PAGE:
About AMED Greetings from the president
“Our mission is to fast-track medical research and development.”
As medicine continues to advance at a remarkable rate, the development of new approaches to diagnostics and therapeutics to contribute to human health is vital. Under the growing weight of public expectation, we must continually face new challenges while trying to solve public health problems.
AMED was established in April 2015 to catalyze the process of medical innovation and overcome the barriers between sectors, connecting talented individuals to accelerate medical research and development.
In just three years, we have made significant gains in the fight against many diseases.
As part of the Initiative on Rare and Undiagnosed Diseases (IRUD), genetic analysis systems are more accessible than ever. This is thanks in part to the data sharing among physician scientists in Japan, which was pioneered by AMED. Through IRUD and the study of genetic analysis, 12 new diseases have also been discovered. More than 800 undiagnosed patients who suffered from diagnostic odyssey over many years were diagnosed within 6 months after their registration to the program. IRUD is now contributing to several case matching between Japanese and foreign patients, as AMED empowers global networks for data sharing.
In addition, we are in constant pursuit to solve Antimicrobial Resistance (AMR) - an issue that poses significant threat to the world. The Japan Nosocomial Infections Surveillance (JANIS) program, which facilitates AMR data sharing between hospitals, will soon be introduced to Southeast Asian countries.
Furthermore, as Japan moves towards a superaging society, we made it our mission to build up a nationwide registry to assist with and contribute to dementia research and drug development.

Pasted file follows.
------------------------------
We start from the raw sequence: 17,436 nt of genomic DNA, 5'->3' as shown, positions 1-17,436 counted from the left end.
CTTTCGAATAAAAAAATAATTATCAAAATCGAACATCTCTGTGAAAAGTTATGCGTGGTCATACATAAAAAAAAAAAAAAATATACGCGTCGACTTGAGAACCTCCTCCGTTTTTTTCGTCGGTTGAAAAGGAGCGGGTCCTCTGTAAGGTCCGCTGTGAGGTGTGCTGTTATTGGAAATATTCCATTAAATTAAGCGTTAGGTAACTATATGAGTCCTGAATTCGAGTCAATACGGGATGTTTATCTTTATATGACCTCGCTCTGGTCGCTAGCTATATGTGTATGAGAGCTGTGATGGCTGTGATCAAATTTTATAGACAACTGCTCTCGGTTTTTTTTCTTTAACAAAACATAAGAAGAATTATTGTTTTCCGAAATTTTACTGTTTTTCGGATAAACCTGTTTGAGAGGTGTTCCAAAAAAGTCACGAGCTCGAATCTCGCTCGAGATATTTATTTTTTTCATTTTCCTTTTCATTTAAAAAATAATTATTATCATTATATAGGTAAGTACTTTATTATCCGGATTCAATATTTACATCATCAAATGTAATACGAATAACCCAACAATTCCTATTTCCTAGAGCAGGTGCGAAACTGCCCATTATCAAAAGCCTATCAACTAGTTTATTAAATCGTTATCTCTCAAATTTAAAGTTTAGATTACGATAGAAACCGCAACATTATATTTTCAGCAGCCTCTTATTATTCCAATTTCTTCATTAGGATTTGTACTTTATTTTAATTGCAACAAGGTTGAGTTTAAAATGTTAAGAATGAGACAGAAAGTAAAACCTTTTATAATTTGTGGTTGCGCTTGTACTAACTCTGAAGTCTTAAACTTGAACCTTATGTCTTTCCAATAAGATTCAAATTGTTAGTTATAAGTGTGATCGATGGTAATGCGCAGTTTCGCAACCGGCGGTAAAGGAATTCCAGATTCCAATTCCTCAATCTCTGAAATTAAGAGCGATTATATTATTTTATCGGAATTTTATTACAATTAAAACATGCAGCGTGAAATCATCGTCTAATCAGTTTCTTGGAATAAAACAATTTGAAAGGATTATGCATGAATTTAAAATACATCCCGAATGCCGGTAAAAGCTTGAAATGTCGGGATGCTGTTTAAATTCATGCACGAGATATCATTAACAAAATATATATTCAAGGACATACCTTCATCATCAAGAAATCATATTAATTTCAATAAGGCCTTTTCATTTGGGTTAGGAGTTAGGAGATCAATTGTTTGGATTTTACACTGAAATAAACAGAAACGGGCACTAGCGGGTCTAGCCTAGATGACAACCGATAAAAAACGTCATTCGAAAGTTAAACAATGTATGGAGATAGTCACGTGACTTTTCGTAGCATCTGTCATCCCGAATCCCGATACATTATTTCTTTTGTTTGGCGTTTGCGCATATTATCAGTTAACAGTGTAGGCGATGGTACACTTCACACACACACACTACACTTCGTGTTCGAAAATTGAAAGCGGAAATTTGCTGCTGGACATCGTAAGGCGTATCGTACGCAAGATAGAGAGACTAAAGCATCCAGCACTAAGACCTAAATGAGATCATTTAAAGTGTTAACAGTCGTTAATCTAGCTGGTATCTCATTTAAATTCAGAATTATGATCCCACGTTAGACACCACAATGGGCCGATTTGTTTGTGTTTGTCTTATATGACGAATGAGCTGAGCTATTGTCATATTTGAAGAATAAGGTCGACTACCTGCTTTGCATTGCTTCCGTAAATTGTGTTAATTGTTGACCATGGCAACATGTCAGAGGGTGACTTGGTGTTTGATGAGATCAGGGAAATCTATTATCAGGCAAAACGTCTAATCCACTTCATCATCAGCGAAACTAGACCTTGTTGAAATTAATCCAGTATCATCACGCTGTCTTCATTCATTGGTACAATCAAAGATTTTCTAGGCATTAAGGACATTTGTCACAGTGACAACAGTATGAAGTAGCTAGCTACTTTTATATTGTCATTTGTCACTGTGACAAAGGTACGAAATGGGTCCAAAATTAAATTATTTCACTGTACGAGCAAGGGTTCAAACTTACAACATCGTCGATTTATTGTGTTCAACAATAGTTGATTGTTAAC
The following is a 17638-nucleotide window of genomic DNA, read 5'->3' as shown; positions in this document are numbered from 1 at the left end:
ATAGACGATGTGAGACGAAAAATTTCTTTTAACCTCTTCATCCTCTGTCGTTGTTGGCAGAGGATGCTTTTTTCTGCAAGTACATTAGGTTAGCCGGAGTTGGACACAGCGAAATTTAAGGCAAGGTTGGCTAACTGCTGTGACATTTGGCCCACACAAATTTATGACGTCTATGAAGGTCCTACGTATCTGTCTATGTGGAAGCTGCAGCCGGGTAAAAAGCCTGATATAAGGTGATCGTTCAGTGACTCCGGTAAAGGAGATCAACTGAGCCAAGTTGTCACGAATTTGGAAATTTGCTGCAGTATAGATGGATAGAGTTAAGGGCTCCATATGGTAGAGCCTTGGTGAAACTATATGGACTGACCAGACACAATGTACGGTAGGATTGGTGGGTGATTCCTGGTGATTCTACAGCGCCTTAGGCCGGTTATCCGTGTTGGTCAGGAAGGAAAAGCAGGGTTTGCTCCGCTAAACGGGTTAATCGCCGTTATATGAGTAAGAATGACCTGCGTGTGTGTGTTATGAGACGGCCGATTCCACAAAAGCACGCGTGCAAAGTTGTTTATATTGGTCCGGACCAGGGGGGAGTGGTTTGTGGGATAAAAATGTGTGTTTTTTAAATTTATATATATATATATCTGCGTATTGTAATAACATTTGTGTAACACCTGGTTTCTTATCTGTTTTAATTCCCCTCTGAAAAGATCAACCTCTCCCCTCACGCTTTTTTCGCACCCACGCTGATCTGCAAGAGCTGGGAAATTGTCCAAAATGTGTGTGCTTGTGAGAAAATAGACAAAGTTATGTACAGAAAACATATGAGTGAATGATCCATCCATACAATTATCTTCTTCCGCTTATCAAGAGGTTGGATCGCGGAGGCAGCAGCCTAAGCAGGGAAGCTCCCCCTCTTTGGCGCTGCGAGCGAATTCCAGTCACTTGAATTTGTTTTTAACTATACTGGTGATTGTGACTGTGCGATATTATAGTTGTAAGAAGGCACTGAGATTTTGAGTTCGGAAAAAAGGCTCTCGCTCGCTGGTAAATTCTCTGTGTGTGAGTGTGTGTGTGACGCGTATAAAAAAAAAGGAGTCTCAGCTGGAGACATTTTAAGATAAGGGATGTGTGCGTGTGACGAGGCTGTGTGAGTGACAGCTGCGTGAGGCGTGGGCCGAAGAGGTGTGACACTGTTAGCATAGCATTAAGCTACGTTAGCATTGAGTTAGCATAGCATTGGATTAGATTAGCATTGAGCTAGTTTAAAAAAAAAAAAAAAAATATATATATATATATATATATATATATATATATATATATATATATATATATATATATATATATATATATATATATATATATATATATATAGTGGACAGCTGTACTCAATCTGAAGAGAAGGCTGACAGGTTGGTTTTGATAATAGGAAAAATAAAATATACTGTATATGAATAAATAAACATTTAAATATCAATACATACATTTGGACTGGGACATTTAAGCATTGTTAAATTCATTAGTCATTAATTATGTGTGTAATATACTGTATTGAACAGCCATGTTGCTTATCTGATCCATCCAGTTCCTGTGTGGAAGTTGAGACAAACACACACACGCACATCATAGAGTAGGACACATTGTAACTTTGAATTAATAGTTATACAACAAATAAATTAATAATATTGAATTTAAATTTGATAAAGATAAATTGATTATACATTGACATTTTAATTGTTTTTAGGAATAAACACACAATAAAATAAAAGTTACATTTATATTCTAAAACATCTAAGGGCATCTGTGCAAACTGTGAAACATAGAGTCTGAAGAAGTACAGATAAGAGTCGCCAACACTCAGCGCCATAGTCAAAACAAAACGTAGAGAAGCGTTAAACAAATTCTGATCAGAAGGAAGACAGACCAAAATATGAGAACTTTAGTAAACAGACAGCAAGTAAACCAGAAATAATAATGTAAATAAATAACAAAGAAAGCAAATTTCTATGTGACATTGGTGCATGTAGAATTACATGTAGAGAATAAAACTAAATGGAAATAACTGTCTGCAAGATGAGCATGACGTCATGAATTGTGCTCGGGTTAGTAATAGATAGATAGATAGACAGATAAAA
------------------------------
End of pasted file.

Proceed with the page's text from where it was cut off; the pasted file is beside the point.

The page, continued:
AMED is also interested in reforming and galvanizing the funding systems. Beginning last year, we initiated Cyclic Innovation for Clinical Empowerment (CiCLE), a large-scale program in pursuit of greater medical innovation that fosters human resources. Under a collaborative effort between industry and academia, the program will run for a maximum of 10 years and provide participants the opportunity to develop into talented young leaders - those who can help us progress into the future.
While our progress is encouraging, we understand the challenges we face cannot be overcome without global collaboration. To date, we have entered into Memorandum of Cooperation agreements with several of our counterparts: NIH in the U.S., MRC in the U.K., A*STAR in Singapore, SEIDI in Spain and the Ministry of Health in Lithuania. We have also established offices in the U.S., U.K. and Singapore to further reinforce our relationships.
Many challenges lie ahead as we work to improve health in Japan and around the world. However, through close cooperation with the global medical community, we can deliver the best medicine and change lives for the better.
Makoto Suematsu, M.D., Ph.D.
Last updated 2018.6.15